Basically, files fragment because any time a file is edited and bits added either directly by the user or indirectly by the system, the file size may not fit the original saved space. In the case of the Windows filing system, the file will be saved elsewhere or the extra cluster(s) used to hold the changes will be dropped in an available free space.
This is how the filing system works in the simplest way I can put it.
Remember the Windows 98 defragmenter? The little blue squares? Each square represented one cluster, and what you saw was a representation of clusters being put back into proper order. When a hard drive is formatted in NTFS format for in 9x, XP, Vista and Windows 7, clusters are being created and each cluster is sized at 4k by default.
Have you ever wondered what a cluster contains? I will tell you. It contains a complete file assuming that the file is less than 4k in size, or it contains part of a file which is larger than 4k. It can’t contain a file which contains an exact data size of 4k because there has to be space allocated in each cluster for information relating to the name given to it when you saved it and the overall size. Without this information, Windows Explorer would not be able to find anything meaningful unless each file was only 4k in total.
So now you basically know what is contained in each cluster, but there is another limitation and it is the reason why a defragmenter can’t free up space. All it can do is consolidate clusters into contiguous file groups and free groups..
A cluster can only hold information on ONE saved file. A cluster can’t be shared by two files with different saved names. So, if you create a 1k file, it will be saved on a cluster and nothing else can occupy the space left vacant up to the limit of 4k. In other words, if you saved two 1k files, the hard drive space taken up by them would be 8k (two clusters), even though the actual combined file size is only 2k. A defragmenter does not defragment files per se. It defragments cluster groups, regardless of what is saved on each cluster..
As you can see, a 4k cluster size is not very efficient with regards to space when saving very small files. Fortunately, most files found on a computer are way larger than 1 – 4k. With files over 4k, the most amount of space wasted for each file name can only be 3k maximum. The downside is that there are millions of clusters on the average hard drive, and each one has the potential to be displaced. A 5mb PowerPoint show consumes a great many clusters and can in theory be scattered far and wide.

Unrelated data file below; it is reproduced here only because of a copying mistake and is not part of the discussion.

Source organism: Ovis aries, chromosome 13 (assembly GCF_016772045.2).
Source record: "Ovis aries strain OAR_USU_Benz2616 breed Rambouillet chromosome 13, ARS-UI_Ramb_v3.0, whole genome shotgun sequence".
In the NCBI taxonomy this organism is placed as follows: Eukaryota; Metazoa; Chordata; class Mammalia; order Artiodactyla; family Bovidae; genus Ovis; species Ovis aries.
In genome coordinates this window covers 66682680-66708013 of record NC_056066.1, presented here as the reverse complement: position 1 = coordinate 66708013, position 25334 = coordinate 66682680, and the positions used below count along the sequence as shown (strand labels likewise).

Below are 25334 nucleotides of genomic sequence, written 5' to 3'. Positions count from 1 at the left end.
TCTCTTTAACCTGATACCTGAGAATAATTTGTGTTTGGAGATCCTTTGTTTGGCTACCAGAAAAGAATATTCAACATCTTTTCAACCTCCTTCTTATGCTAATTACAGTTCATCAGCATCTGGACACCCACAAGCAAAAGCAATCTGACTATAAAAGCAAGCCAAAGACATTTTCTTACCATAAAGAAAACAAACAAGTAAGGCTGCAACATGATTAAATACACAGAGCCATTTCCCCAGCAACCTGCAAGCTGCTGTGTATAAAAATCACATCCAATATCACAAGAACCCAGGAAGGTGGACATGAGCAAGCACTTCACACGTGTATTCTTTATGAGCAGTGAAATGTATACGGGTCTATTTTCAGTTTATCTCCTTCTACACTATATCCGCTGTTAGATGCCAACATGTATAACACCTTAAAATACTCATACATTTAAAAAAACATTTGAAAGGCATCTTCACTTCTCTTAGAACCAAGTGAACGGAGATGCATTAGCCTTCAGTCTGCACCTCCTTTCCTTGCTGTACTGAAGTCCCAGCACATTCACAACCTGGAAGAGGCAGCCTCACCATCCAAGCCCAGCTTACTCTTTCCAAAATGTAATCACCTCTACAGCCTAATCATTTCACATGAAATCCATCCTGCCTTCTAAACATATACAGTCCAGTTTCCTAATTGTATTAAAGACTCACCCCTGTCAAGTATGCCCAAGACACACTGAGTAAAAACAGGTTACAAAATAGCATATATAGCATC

An obvious way to reduce the capacity for so many clusters to be displaced is to increase the size of each cluster to a higher number than 4. If cluster size was raised to 8k or 16k, there would be many less clusters which could get displaced. Files saved on them would be in larger pieces and fragmentation would not be the problem that it is because the hard drive heads would not have to put in so much work locating and bringing together less parts. If only life was so simple. In the case of 8k and 16k clusters, wasted space would in worst case would increase to 7k and 15k respectively per every file name saved.
The people who decided on the cluster size for NTFS had to make a compromise between the amount of fragmentation that would occur against the amount of space that would be wasted, and 4k seemed like a good idea at the time.
You are probably wondering why we still have to defragment in 2009. It is the same reason that has dogged Windows development for years, namely backwards compatibility. When Windows first appeared, it was a graphical cover slipped over the top of DOS, a low end single user desktop operating system. Windows NT took it up a level, but whatever has carried the name ‘Windows’ has at the very least had to be compatible with the previous version or immediate relative. Microsoft Windows has come a long way despite the compatibility issues, and it is still the cheapest route to what is a highly polished and capable computer operating system. We should not forget that.
Some Linux distros may be free, and they do have the advantage of being developed from what was always a multi-user system, but they lack the finesse and versatility of Microsoft Windows. If the occasional defrag is a price to pay, then pay up willingly. And for those who are quick to point out that Windows is in the sights of every hacker and script kiddie, with all respect, I think that if Linux had 180 million users world wide and Windows was the underdog, it wouldn’t be us Windows users desperately looking for ways to keep our systems clean..
So next time you defrag your system, and you do have to defrag occasionally, do it with pride. You are a member of the largest computer based family on the planet Earth.